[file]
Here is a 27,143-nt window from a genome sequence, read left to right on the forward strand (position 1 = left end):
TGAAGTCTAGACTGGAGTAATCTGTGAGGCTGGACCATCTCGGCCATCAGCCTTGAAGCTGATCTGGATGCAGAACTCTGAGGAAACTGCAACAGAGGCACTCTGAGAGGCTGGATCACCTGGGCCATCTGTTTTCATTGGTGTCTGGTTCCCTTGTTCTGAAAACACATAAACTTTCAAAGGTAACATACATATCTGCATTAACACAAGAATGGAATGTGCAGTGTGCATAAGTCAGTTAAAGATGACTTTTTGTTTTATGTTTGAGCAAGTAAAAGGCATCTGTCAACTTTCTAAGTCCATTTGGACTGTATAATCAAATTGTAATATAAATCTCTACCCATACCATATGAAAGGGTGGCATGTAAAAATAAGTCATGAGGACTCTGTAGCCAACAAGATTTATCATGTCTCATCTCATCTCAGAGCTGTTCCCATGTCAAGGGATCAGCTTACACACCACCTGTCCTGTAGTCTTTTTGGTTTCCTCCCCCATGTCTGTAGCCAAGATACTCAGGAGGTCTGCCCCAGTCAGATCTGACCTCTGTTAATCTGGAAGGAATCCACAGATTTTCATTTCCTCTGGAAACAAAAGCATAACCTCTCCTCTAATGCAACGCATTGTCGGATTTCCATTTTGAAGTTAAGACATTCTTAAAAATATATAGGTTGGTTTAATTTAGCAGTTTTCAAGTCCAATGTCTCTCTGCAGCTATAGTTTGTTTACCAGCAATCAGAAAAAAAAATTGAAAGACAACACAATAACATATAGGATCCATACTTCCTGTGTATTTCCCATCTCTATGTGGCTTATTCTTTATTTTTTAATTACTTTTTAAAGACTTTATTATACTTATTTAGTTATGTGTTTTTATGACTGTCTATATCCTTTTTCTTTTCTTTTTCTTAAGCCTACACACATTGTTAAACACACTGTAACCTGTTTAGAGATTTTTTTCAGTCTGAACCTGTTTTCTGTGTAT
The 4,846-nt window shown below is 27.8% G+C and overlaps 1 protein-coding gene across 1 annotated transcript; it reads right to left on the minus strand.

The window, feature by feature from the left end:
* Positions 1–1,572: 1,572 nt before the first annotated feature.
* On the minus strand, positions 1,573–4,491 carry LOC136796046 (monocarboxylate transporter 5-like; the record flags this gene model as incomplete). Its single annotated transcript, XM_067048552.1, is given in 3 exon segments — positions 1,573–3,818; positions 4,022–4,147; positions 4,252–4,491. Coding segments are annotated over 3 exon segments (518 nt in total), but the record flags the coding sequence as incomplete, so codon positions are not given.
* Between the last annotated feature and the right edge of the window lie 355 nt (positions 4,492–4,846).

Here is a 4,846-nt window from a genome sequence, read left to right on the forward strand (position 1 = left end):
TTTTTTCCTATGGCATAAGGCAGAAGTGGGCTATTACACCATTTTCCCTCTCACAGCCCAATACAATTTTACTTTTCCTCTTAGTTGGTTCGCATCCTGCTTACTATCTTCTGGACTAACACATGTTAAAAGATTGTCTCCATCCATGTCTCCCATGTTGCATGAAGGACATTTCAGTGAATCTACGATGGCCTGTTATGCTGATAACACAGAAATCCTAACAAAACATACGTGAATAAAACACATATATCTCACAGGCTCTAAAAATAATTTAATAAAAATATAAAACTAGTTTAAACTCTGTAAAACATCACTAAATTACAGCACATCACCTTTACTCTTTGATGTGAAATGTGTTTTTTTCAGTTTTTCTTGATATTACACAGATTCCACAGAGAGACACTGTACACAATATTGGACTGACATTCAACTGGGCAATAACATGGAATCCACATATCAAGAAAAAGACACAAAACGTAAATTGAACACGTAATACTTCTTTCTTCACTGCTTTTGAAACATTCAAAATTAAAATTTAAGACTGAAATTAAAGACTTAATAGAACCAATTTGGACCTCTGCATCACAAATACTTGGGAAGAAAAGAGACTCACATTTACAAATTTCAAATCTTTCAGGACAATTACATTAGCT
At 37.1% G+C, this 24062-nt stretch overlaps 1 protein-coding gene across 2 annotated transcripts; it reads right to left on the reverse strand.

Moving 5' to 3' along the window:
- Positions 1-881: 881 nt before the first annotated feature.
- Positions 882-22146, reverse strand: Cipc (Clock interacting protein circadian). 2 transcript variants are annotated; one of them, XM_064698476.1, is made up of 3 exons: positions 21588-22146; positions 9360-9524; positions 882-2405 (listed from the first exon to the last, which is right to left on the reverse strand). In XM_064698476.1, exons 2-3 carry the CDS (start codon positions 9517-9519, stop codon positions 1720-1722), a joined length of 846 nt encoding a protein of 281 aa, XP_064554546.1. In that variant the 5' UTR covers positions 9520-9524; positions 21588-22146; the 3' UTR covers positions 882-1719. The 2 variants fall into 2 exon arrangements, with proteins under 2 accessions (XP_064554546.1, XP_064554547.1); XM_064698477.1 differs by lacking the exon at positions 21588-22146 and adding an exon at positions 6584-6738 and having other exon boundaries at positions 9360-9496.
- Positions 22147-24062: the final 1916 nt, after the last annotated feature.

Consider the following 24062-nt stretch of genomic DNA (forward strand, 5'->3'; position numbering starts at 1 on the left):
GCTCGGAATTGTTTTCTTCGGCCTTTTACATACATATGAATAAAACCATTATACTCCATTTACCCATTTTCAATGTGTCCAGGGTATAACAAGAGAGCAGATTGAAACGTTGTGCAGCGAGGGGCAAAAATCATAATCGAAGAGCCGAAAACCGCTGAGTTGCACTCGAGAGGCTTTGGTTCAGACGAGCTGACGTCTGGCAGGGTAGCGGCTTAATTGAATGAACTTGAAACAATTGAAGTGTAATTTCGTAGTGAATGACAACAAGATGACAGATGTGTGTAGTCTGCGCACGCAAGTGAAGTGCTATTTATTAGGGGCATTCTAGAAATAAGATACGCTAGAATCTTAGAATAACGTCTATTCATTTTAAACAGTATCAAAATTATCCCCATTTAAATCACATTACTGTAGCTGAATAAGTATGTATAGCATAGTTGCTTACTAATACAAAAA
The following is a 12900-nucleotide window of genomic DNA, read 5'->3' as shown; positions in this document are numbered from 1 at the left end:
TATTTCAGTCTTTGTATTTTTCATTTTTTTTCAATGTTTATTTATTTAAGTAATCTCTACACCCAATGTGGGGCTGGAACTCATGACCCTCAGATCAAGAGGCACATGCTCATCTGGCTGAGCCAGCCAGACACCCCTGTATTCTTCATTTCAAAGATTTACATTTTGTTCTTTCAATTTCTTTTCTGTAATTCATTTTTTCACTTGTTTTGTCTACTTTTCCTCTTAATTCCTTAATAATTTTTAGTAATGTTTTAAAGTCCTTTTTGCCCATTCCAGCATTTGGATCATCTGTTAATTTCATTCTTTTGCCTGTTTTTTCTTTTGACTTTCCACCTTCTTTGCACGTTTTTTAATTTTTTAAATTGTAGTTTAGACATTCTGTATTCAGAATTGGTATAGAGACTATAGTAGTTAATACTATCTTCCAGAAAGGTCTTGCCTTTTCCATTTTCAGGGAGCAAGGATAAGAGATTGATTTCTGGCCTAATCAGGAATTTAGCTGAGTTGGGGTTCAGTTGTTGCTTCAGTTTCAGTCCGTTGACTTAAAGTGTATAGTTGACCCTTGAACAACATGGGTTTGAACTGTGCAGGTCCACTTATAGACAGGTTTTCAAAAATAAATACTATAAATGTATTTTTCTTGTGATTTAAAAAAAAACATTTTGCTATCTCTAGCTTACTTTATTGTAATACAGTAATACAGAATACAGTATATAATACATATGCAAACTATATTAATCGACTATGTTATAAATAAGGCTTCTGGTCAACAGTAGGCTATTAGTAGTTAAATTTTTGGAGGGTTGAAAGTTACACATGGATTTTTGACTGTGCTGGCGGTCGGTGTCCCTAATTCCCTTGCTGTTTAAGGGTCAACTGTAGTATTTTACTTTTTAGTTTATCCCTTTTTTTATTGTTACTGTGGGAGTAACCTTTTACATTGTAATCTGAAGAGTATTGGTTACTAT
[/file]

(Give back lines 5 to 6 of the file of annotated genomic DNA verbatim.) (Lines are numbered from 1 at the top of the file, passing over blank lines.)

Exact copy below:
* Positions 1–1,572: 1,572 nt before the first annotated feature.
* On the minus strand, positions 1,573–4,491 carry LOC136796046 (monocarboxylate transporter 5-like; the record flags this gene model as incomplete). Its single annotated transcript, XM_067048552.1, is given in 3 exon segments — positions 1,573–3,818; positions 4,022–4,147; positions 4,252–4,491. Coding segments are annotated over 3 exon segments (518 nt in total), but the record flags the coding sequence as incomplete, so codon positions are not given.